In her letter, Nash acknowledges those were the reasons she initially accepted the state’s invitation for Northampton to be part of the test tryout.
But, she added, “I admit to having made a mistake. Being new to the district as an interim superintendent, I truly did not understand the amount of work that is needed to be done by administrators and teachers” in preparation for the tryout.
In Monday’s interview, Nash said Northampton’s technology director, special education director and building principals have spent numerous hours preparing for the PARCC tests, including attending all-day training sessions.
“We cannot do this within the parameters given to us,” she said. “We are looking to see what relief the state can grant.”
Leaders of other local school districts participating in PARCC testing also described test preparations as a burden, though none was seeking to opt out of next month’s tryout.
“Our schools will not withdraw, but we are not pleased with the amount of resources we are having to direct toward this,” said Craig Jurgensen, superintendent of the Hampshire Regional schools, in an email message to the Gazette. In his district, students at Westhampton Elementary and Hampshire Regional High School will take a paper version of the PARCC tests in English and math.
Jurgensen said the time commitment and “set-up requirements” for the tryout were far greater than administrators had expected.
“Principals, our tech director and others have spent a lot of time entering data relative to the students who will be tested, confirming schedules, testing sessions, etc.” he said. “The time and tasks were not clearly communicated up front.”
Michael Morris, director of evaluation and assessment for the Amherst public schools, said his district already has wireless Internet access in all of its schools, which will make administering the computerized version of PARCC easier. Students at Fort River Elementary and Amherst Regional Middle School will take the online version, while those at Crocker Farm, Wildwood Elementary and Amherst Regional High School will take a paper version, according to the state.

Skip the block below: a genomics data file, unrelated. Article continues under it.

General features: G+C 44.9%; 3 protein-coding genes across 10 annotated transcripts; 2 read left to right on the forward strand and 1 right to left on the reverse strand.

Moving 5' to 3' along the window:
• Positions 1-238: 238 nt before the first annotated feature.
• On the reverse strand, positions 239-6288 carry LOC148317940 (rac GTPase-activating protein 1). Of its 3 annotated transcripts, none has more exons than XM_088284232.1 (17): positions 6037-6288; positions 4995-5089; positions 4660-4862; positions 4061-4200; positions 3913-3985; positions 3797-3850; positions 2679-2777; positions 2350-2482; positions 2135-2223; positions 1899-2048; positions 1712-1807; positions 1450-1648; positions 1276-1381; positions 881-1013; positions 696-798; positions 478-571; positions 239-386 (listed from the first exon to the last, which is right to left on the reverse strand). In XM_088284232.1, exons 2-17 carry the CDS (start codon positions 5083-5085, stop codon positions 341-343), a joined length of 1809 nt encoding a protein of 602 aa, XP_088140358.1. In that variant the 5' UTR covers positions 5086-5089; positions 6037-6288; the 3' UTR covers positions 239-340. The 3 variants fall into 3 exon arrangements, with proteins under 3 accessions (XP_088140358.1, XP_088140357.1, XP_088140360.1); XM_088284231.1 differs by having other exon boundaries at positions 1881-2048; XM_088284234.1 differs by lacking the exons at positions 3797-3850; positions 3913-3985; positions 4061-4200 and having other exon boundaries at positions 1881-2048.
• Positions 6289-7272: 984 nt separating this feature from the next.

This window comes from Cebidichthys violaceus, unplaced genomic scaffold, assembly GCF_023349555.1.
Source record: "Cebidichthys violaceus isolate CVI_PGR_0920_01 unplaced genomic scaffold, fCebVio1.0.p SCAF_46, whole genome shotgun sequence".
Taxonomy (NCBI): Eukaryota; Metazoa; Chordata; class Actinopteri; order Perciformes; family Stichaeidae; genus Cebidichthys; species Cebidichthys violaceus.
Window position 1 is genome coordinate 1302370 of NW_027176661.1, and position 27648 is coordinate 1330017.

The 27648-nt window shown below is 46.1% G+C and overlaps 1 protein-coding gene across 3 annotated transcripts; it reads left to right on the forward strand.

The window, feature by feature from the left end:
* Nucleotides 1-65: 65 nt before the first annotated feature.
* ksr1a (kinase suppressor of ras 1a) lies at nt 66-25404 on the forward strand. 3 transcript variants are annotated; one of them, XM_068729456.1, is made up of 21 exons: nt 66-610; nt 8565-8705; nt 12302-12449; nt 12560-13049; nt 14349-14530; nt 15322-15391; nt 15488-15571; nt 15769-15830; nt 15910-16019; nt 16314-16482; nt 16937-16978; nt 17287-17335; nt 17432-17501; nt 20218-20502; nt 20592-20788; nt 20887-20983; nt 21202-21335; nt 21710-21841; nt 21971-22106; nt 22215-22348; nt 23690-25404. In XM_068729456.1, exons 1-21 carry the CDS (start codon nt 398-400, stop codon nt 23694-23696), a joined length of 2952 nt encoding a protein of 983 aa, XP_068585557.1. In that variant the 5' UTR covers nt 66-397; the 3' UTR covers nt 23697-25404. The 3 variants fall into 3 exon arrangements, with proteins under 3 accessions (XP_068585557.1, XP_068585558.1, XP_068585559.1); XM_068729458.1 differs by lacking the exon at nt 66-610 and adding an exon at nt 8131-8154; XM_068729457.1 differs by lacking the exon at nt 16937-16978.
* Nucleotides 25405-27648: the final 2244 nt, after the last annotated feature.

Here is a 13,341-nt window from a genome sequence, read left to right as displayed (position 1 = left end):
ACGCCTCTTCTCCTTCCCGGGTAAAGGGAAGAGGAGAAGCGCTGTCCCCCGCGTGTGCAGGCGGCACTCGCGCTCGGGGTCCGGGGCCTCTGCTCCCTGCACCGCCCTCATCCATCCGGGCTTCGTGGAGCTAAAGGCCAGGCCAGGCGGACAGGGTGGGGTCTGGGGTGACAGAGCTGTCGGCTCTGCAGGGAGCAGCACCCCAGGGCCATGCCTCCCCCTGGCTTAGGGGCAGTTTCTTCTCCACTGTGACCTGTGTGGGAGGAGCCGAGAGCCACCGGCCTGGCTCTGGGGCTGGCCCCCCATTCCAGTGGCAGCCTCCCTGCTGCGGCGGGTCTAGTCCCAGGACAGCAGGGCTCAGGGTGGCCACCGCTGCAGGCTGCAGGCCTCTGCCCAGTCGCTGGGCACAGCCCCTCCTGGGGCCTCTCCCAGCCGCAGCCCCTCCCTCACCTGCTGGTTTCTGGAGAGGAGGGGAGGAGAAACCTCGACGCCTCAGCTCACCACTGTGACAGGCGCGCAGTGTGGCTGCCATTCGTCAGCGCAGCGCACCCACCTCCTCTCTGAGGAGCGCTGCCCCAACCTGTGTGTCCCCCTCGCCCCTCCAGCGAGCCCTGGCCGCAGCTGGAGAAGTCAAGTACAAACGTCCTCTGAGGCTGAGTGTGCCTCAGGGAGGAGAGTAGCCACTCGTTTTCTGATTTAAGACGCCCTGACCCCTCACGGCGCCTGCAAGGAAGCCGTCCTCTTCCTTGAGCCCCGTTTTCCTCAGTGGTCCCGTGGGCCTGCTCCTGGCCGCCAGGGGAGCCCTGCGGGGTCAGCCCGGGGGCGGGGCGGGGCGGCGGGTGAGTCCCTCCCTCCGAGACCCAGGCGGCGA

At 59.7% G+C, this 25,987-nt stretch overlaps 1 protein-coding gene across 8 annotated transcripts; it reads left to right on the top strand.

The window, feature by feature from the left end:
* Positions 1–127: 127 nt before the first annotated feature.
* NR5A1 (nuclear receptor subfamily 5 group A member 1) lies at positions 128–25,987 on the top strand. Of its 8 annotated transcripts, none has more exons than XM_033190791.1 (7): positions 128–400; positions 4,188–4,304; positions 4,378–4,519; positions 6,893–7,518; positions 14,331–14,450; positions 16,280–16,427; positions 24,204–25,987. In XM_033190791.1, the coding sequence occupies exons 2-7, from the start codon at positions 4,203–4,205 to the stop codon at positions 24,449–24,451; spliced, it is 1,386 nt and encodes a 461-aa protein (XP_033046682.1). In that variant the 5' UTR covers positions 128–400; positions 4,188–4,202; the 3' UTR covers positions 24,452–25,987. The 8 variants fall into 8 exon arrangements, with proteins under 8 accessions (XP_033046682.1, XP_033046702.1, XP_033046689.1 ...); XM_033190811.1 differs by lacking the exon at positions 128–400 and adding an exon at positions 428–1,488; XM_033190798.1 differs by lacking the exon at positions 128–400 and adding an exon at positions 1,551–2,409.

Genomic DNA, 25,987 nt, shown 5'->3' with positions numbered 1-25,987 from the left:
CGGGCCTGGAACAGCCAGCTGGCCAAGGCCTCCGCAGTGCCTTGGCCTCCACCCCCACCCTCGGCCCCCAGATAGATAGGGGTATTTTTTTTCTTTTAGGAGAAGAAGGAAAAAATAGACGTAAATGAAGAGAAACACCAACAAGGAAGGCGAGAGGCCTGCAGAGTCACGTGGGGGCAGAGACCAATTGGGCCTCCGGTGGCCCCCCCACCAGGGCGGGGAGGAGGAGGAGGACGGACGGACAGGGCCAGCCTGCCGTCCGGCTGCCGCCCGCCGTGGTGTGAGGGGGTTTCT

Still, Morris said, on top of other initiatives the schools are shouldering, preparing for the PARCC tests has been a challenge. “The amount of time it takes of administrators and people in the central office is pretty extreme,” he said.
In a letter going out to parents about the PARCC tryout this week, Morris said he will attempt to reassure them about the coming field tests, including a schedule he said will not overburden students also taking MCAS tests.
“We are going to approach this in a lowest-stakes way,” Morris said. “We are trying to get a sense of whether this is a good test. But we don’t want kids stressing about it.”
Other Hampshire County school districts participating in the PARCC tryouts are Belchertown, Easthampton, Granby, Hadley, Hatfield, Smith Vocational and Agricultural School, Hilltown Community Cooperative Charter School, Pioneer Valley Chinese Immersion Charter School and Pioneer Valley Performing Arts Charter School.
An update on the PARCC tryouts is on the agenda for Tuesday’s state Board of Education meeting in Malden. The state is also planning a series of community meetings about the tests in communities across Massachusetts next month, including a session March 20 at Holyoke High School. A detailed schedule is available online at: www.doe.mass.edu/parcc.
The Gazette’s primer on the PARCC test is available online at http://www.gazettenet.com/home/8428425-95/qa-a-primer-on-the-new-parcc-exams